Origins of Life Initiative


(Nonlin Org) #1

Jack Szostak from Harvard Medical School is “trying to build a synthetic cellular system that undergoes Darwinian evolution” to silence once and for all the creationists and Intelligent Design proponents out there. Well, Good Luck with that!

Szostak [content edited] at least he got his Nobel Prize before beginning to chase ghosts. It’s also telling that he feels Darwinian evolution is not “settled science” and in fact needs the experimental proof he seeks.

Success in this initiative will of course not put an end to creationism and ID (after all Szostak himself is a pretty intelligent designer), not that linking to the failed 1952 Miller-Urey experiment among others augurs any imminent breakthrough.

Links:


https://hms.harvard.edu/podcasts/origins-life


(Stephen Matheson) #2

Thanks for the link! I haven’t listened yet but will soon. It’s pretty old (>5 years) and a lot has happened since then, but I love Szostak’s work.


(George Brooks) #3

@NonlinOrg,

And so you come back…and immediately mock a scientist for attempting a most ambitious project.

Is there anything Productive you would like to discuss? You are off to a pretty bad start…


(Steve Schaffner) #4

That would indeed be interesting had he actually said anything like that.


(David Heddle) #5

In other news, the recent eclipse afforded us with the chance to test Einstein’s theory, because General Relativity is not “settled science” and in fact needs the experimental proof we seek.

For reference, here is a complete list of settled sciences:
… <<crickets>> …


#6

Where did Szostak say that Darwinian evolution is not settled science, and where does he say that his experiment is a test of Darwinian evolution?

From my reading of the article, he is trying to figure out how you transition from chemicals to something that starts evolving. The experiment is focused on abiogenesis, not evolution.


(Steve Schaffner) #7

Exactly. And that’s very much not settled science.


#8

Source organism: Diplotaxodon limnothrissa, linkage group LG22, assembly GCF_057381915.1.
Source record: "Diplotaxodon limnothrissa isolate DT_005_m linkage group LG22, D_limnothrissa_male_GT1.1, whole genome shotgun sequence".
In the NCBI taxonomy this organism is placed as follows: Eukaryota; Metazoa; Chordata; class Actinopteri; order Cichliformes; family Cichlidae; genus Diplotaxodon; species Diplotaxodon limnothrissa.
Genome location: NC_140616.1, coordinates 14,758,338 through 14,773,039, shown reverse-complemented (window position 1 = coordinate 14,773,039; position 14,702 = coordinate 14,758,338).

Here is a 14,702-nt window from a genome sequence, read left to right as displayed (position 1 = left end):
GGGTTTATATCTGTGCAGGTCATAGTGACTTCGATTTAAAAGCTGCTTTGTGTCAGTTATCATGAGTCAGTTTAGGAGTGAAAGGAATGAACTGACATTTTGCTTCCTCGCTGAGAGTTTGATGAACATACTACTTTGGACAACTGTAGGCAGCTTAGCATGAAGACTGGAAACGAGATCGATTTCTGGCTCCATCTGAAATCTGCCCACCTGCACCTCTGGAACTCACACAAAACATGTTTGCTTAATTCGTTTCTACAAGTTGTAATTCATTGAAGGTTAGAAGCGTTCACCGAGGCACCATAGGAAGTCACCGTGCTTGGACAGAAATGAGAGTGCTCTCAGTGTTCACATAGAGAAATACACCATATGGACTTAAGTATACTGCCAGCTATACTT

I absolutely agree. The analogy I often use is Germ Theory. Most creationists I speak to seem to accept the Germ Theory of Disease without requiring the theory to also include abiogenesis as the origin of germs. The same applies to evolution and abiogenesis.


(George Brooks) #9

If you were to poll YECs, how many would we expect to choose the first of 3 possible options?

Choice #1 [ x ] God did not create disease, Adam & Eve did: When Adam & Eve fell, thousands of living germs (pathogens from bacteria to fungus to viruses) instantly appeared outside of Eden, part of a Fallen Universe without any effort by God.

Choice #2 […] God created disease as soon as Adam & Eve sinned: When Adam & Eve fell, thousands of living germs (pathogens from bacteria to fungus to viruses) instantly appeared outside of Eden, part of a fallen universe, all created by God.

Choice #3 […] Like all other living things, God had created diseases … as part of his divine plan long before he created humanity through evolutionary processes.


#10

How many would be have a consistent position between the Germ Theory of Disease and the Theory of Evolution?

If you have to accept a natural origin for life in order to accept a natural process for how life changes, why wouldn’t you also have to accept a natural origin of germs in order to accept a natural process for how germs change their host?

What creationists are trying to do is pretty obvious. They try to tie something that science knows very little about (abiogenesis) to something that science knows a lot about (evolution). They hope to make the evidence for one theory go away by pointing to the doubt that exists for another theory.

At the end of the day, if God planted a simple prokaryote on the Earth 4 billion years ago, and all life evolved from that first species, then the theory of evolution would be completely unchanged. ID/creationists just can’t seem to wrap their heads around this simple fact.